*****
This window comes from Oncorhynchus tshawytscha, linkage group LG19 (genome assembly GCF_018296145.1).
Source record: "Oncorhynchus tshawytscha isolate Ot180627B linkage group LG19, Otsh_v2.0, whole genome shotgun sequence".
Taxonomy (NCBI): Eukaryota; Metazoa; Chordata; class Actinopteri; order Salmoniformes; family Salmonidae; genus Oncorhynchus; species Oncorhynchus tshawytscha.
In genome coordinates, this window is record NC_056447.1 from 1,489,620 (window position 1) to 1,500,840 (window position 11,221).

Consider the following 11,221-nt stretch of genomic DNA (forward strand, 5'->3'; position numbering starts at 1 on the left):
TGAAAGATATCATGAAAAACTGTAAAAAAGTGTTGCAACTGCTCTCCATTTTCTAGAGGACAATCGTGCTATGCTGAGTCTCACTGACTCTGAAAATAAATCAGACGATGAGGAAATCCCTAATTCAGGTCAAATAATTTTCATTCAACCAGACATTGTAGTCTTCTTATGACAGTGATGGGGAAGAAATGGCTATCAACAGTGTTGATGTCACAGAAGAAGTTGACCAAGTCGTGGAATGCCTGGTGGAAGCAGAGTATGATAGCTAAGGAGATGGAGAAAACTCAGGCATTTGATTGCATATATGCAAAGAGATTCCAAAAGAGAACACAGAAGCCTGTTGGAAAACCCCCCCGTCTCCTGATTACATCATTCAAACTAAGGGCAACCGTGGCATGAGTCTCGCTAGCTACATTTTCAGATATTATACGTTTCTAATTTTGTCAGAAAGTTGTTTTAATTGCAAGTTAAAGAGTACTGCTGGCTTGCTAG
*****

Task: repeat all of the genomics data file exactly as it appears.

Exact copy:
This window comes from Oncorhynchus tshawytscha, linkage group LG19 (genome assembly GCF_018296145.1).
Source record: "Oncorhynchus tshawytscha isolate Ot180627B linkage group LG19, Otsh_v2.0, whole genome shotgun sequence".
Taxonomy (NCBI): Eukaryota; Metazoa; Chordata; class Actinopteri; order Salmoniformes; family Salmonidae; genus Oncorhynchus; species Oncorhynchus tshawytscha.
In genome coordinates, this window is record NC_056447.1 from 1,489,620 (window position 1) to 1,500,840 (window position 11,221).

Consider the following 11,221-nt stretch of genomic DNA (forward strand, 5'->3'; position numbering starts at 1 on the left):
TGAAAGATATCATGAAAAACTGTAAAAAAGTGTTGCAACTGCTCTCCATTTTCTAGAGGACAATCGTGCTATGCTGAGTCTCACTGACTCTGAAAATAAATCAGACGATGAGGAAATCCCTAATTCAGGTCAAATAATTTTCATTCAACCAGACATTGTAGTCTTCTTATGACAGTGATGGGGAAGAAATGGCTATCAACAGTGTTGATGTCACAGAAGAAGTTGACCAAGTCGTGGAATGCCTGGTGGAAGCAGAGTATGATAGCTAAGGAGATGGAGAAAACTCAGGCATTTGATTGCATATATGCAAAGAGATTCCAAAAGAGAACACAGAAGCCTGTTGGAAAACCCCCCCGTCTCCTGATTACATCATTCAAACTAAGGGCAACCGTGGCATGAGTCTCGCTAGCTACATTTTCAGATATTATACGTTTCTAATTTTGTCAGAAAGTTGTTTTAATTGCAAGTTAAAGAGTACTGCTGGCTTGCTAG